Monday, November 17, 2014

A Chilly November Night at the Movies

After a day of rain, the wind has started blowing cold. We clutch our hats and huddle in our coats as we wander into our favorite restaurant, sitting at our usual table, looking over the specials, and gently teasing the new waiter who isn't sure what to make of our crowd.

Dinner is eaten while we tell tales of our October adventures and compare plans for Thanksgiving and express our horror at Black Friday shopping. Not to mention the complaints of encroaching Christmas songs, decorations, and commercials!

After dinner, it's up the street to that old movie house we love. Tonight's show is 1933's "The Phantom Broadcast"!

This overlooked little gem is full of real-life Hollywood landmarks, many of which I'm told are still standing. Not to mention great music that somehow never caught on, which is a crying shame.

After the movie, we brace ourselves against the cold and head up the street to that little cafe...tonight we'll need something hot!

Saturday, November 8, 2014

Looking Back on October

Whew. October was a busy month.

Aside from my work going wild (which I'm not going to talk about, really can't talk about, except our operations are expanding and we'll be changing our name in a few months as we've outgrown the old), I was getting into a lot more than usual. One of the good things about living in the Baltimore suburbs as opposed to the DC suburbs is that my money goes much farther.

My friends at the Yellow Sign Theatre in Baltimore's trendy artsy Station North neighborhood (where I once considered moving) ran an innovatively-staged film series. For three weeks, a different film was featured each week, and each film was hosted by a different "horror host". What made it even better was that the theater was done up as a basement rec room, with a "slacker teen" host who had to deal with interruptions from his mother ("Oh, I just thought your friends might want a snack,") and a grouchy, overbearing father who appeared only as a silhouette. It was a blast going to that and I hope they do it again. The films were Children Shouldn't Play with Dead Things, The Ape Man (with Bela Lugosi), and the sleazoid classic Bloody Pit of Horror. There were also commercial breaks (usually vintage) and a great sensation of being over at a friend's place, watching TV.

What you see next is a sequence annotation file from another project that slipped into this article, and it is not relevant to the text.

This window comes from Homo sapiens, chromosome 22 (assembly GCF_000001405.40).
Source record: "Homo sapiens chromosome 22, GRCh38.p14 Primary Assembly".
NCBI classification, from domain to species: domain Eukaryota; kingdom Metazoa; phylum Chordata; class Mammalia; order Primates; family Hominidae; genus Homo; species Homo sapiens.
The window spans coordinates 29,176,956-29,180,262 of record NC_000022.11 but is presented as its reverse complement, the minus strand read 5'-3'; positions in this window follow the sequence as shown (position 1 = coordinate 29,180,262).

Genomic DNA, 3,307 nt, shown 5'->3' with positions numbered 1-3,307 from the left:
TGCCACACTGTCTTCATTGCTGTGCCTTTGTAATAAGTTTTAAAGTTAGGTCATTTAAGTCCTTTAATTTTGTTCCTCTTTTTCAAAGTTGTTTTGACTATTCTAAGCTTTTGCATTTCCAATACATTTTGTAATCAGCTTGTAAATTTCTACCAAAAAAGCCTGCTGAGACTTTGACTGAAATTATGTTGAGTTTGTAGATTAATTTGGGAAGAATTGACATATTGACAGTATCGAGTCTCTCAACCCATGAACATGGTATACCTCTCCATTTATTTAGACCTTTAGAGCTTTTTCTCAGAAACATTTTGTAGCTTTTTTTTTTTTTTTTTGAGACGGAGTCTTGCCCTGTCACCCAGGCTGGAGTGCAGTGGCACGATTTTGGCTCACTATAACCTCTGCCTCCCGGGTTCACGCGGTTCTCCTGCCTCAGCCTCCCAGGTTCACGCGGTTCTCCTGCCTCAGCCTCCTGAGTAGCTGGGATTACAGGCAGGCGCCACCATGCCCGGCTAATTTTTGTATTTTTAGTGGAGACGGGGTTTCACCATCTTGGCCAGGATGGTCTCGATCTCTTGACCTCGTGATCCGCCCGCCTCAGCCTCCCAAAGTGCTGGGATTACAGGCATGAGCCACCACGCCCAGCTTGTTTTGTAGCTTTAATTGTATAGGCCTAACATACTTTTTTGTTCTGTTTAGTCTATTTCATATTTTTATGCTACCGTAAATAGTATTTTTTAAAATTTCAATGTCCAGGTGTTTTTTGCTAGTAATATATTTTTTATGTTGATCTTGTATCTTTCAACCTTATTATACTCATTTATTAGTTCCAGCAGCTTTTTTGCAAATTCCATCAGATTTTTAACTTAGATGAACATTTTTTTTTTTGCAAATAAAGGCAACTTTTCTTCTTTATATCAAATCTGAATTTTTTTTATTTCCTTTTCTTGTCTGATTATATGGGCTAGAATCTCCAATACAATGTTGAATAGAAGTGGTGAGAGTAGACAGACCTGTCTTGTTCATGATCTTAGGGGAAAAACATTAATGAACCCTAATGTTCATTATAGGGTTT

One evening I impulsively went to Bennett's Curse, a huge and elaborate haunted house in Jessup, MD. I was deeply impressed; it was the biggest and most technically professional haunted attraction I'd ever seen. There were large animatronic figures that must have been expensive, as well as a section of the attraction done in 3-D paints (patrons were given glasses). It took quite a while to go through, and sometimes was pitch dark and you had to feel your way. It was a real adventure and next year I want to get a group together and go. It's expensive as these things go ($30 basic admission) but was worth every penny.

The HallowRead conference was an interesting experience. It's currently a one-day event, a sort of micro-con, in a community center in Ellicott City, MD, just down the road from me. The focus is on "steampunk, horror, paranormal and urban fantasy" although I was bemused to notice that the romance end of these genres was heavily represented. There was a steampunk tea that I managed to miss (it required separate admission) but I will be sure to attend next time. There were panel discussions and some socializing, and a small dealer's room that was primarily a chance for the authors to sell their own works. I bought a Baltimore-set paranormal novel, and had a zesty conversation with the author about finding a moral compass when you're a nonbeliever, and a couple of gay romance novels which I found out is actually a thriving genre for female readers. I also met and connected with a charming lady who turned out to be the wife of a Facebook friend, whom I'd never met, so that was a charming coincidence. So in the end, it wasn't a literary Monster-Mania but it was enjoyable, and with potential to expand into a full-weekend convention, and I hope it does.

My HallowRead ticket included admission to two events that evening that I decided to attend, which I think nobody else did. One was the "Haunted Ruins" of the Patapsco Female Institute. Check the link for the story behind the site; it's a ruined girl's school on a hill overlooking the town. It was a typical amateur haunted house in some aspects, but was given a punch of eerieness by taking place in actual ruins and using the actual folklore.